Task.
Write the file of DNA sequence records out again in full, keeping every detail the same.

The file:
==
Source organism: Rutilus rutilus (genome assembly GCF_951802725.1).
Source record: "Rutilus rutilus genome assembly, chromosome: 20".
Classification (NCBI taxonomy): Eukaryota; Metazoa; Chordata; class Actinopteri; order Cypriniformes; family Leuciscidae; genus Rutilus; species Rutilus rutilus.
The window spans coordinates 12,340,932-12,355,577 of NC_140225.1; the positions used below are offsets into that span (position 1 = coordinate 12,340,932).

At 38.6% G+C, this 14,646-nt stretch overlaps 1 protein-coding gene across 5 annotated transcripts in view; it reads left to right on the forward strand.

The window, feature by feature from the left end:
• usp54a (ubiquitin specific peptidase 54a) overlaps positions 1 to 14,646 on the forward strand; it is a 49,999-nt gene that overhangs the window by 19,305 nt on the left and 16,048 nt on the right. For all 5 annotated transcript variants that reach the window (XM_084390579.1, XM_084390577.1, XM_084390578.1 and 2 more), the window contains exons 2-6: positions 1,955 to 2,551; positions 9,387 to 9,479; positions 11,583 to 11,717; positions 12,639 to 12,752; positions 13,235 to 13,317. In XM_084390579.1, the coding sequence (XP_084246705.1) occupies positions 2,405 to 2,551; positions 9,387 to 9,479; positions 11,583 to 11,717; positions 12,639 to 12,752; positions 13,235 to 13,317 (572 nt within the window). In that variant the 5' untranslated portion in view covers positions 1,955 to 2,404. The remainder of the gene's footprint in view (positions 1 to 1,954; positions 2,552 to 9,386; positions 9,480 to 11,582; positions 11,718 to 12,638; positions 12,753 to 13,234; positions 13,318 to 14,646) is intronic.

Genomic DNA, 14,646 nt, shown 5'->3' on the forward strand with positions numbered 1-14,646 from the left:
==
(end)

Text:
Source organism: Rutilus rutilus (genome assembly GCF_951802725.1).
Source record: "Rutilus rutilus genome assembly, chromosome: 20".
Classification (NCBI taxonomy): Eukaryota; Metazoa; Chordata; class Actinopteri; order Cypriniformes; family Leuciscidae; genus Rutilus; species Rutilus rutilus.
The window spans coordinates 12,340,932-12,355,577 of NC_140225.1; the positions used below are offsets into that span (position 1 = coordinate 12,340,932).

At 38.6% G+C, this 14,646-nt stretch overlaps 1 protein-coding gene across 5 annotated transcripts in view; it reads left to right on the forward strand.

The window, feature by feature from the left end:
• usp54a (ubiquitin specific peptidase 54a) overlaps positions 1 to 14,646 on the forward strand; it is a 49,999-nt gene that overhangs the window by 19,305 nt on the left and 16,048 nt on the right. For all 5 annotated transcript variants that reach the window (XM_084390579.1, XM_084390577.1, XM_084390578.1 and 2 more), the window contains exons 2-6: positions 1,955 to 2,551; positions 9,387 to 9,479; positions 11,583 to 11,717; positions 12,639 to 12,752; positions 13,235 to 13,317. In XM_084390579.1, the coding sequence (XP_084246705.1) occupies positions 2,405 to 2,551; positions 9,387 to 9,479; positions 11,583 to 11,717; positions 12,639 to 12,752; positions 13,235 to 13,317 (572 nt within the window). In that variant the 5' untranslated portion in view covers positions 1,955 to 2,404. The remainder of the gene's footprint in view (positions 1 to 1,954; positions 2,552 to 9,386; positions 9,480 to 11,582; positions 11,718 to 12,638; positions 12,753 to 13,234; positions 13,318 to 14,646) is intronic.

Genomic DNA, 14,646 nt, shown 5'->3' on the forward strand with positions numbered 1-14,646 from the left: